Milo Yield: Laugh Tracks in the Dust 8-13-12 |

Milo Yield: Laugh Tracks in the Dust 8-13-12

Our Chase County Fair is finished for 2012, and my contribution to its success wuz minimal, as usual. All I did wuz provide my utility vehicle and two-wheeled trailer to the cause of setting up before the fair.

However, also as usual, whenever I get involved with anything that’s mechanical, I manage to make it exciting. This year my mechanical shortcomings got pretty exciting and almost expensive.

Let me explain. The fair setup wuz to start at 6:30 in the morning. Determined to be on-time for the start, I told myself I’d get everything loaded up and hooked up the previous evening, so all I’d have to do it jump in the pickup and drive the next morning.

Well, the temperatures were around 108 degrees, so I decided I’d wait until it cooled off a bit in the evening before I got prepared. Alas, I got caught up in the opening ceremonies of the London Olympic Games and didn’t remember what I intended to do until after full dark.

“Since our complex societies are highly susceptible to interferences and accidents, they certainly offer ideal opportunities for a prompt disruption of normal activities.”

No problem. I moved the receiver hitch from the UTV and in the dark I put it on the pickup. Then I hooked up the trailer, loaded the UTV and chained it down tight. “There,” I told myself. “I’m ready to go in the morning.”

Right on schedule the next morning, I hopped in the truck and headed to the fair. Now, my driveway is a bit downhill all the way to the paved road. But once I get on the pavement, the road inclines upward for a couple hundred yards before topping a little rise.

Everything went smoothly down the driveway. After I made the turn onto the pavement, I gunned the truck up the hill. And, that’s when all hell broke loose behind me. I felt a bump, glanced into the rearview mirror, and all I could see wuz the trailer lurching back and forth and up and down.

I hit the brakes and the trailer thumped into the back of the truck. By that time, I’d reached the top of the rise and every time I braked, the trailer hit the back of the truck. “Hell,” I told myself. “The trailer must have came off the ball, but I didn’t see how that wuz possible becuz I specifically remembered the hitch slipping over the ball and me securing it with a safety latch.

Well, I finally got the whole she-bang stopped along the side of the road … headed downhill. A quick examination of the rig showed the problem. The entire hitch had slid out of the receiver. What happened is that in sliding the hitch into the receiver the previous evening in the dark I’d missed putting the bolt through the hole in the hitch and put the bolt behind the hitch … so it slid easily out of the receiver when I headed uphill.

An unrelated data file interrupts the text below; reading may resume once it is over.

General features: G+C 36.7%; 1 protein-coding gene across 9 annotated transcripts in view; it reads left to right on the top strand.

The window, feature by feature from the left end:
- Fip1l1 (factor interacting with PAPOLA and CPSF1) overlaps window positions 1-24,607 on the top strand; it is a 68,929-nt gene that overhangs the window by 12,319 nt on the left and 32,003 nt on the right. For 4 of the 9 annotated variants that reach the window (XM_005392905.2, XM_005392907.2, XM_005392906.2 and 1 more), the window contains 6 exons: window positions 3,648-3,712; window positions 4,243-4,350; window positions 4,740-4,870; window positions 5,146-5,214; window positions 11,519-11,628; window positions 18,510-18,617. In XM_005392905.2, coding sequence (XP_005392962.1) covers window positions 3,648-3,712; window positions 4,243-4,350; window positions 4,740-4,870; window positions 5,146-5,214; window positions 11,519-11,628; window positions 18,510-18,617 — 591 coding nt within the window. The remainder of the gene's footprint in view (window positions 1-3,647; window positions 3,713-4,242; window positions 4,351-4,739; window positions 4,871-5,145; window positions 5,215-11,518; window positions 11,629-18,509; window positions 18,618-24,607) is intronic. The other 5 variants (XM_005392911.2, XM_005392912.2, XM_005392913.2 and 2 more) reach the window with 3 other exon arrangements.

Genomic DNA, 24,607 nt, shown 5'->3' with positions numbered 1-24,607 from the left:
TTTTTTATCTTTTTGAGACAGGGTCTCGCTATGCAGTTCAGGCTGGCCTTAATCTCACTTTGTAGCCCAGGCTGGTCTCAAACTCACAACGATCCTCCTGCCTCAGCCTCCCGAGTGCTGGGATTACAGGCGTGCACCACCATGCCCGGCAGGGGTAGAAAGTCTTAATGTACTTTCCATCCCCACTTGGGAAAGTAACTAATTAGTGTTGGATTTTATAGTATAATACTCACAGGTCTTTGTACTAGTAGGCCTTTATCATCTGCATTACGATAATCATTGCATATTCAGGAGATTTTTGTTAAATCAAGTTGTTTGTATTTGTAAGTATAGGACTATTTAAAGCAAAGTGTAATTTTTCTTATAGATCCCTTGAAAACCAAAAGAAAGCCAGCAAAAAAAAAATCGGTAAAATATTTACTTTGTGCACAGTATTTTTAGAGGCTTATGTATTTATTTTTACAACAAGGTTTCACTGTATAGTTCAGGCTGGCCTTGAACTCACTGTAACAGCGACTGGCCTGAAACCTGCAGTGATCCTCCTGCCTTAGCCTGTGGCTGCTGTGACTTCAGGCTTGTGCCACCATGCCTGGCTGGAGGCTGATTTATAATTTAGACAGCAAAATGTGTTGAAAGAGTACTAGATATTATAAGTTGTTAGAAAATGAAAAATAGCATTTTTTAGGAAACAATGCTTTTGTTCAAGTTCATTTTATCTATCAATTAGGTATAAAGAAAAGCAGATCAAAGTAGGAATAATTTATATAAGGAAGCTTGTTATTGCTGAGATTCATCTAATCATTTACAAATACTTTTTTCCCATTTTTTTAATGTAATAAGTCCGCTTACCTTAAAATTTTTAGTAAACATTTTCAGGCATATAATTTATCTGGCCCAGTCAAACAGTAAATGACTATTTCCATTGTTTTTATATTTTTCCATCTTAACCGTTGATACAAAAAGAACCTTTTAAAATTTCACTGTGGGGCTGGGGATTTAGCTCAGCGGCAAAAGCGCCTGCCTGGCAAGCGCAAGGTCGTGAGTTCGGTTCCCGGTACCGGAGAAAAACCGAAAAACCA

Now the problem. The trailer tongue and the ball hitch were under the truck held in place by the safety chains. And, every time I moved the truck forward, the trailer and UTV rolled forward again. So, I finally found some rocks to chink up the trailer tires. Finally got the UTV unloaded. Finally got the trailer hooked up properly. Finally got the UTV loaded again and got on the road and arrived at the fairgrounds 20 minutes late. But, still in time to get my work assignments done.

Lucky me though, the safety chains had kept the trailer from ramming repeatedly into the tailgate of my pickup and my truck had nary a scratch. Thank goodness, I wuzn’t too dumb to hook up the safety chains or I could have overturned the UTV and had a big insurance claim on my truck.


When I related that story at the fairgrounds that morning, I heard a “got one better than that” receiver hitch story. It seems several years ago, a county farmer needed to take the receiver hitch off of his pickup to use it on another vehicle.

But, for some reason, the receiver hitch wuz stuck tightly and no amount of hammering could get it out. So, the farmer came up with a brilliant idea. He got a chain, backed his truck close to a tree, and hooked one end of the chain around the tree and the other end to his balky receiver hitch.

Just as he figgered, when he bumped the truck forward, the receiver hitch popped out on the ground. But what he didn’t figger on, when he walked to the back of his truck to retrieve the now-decoupled hitch, wuz that his truck wuz idling, headed downhill, and the brakes weren’t set.

When he saw his truck rolling away, he did his best Olympic Games 100 yard dash imitation to catch it, but came up a couple of gold medals short. So, he stopped and watched helplessly as his wayward truck picked up speed and slammed broadside into one of his children’s cars.”

Just think, I could have been that unlucky myself.


Well, this column would be incomplete without a few wise words about accidents. So, I found this quote attributed to some dude named Jurgen Habermas: “Since our complex societies are highly susceptible to interferences and accidents, they certainly offer ideal opportunities for a prompt disruption of normal activities.”

Hope no accident disrupts your coming week.

Have a good ’un. ❖

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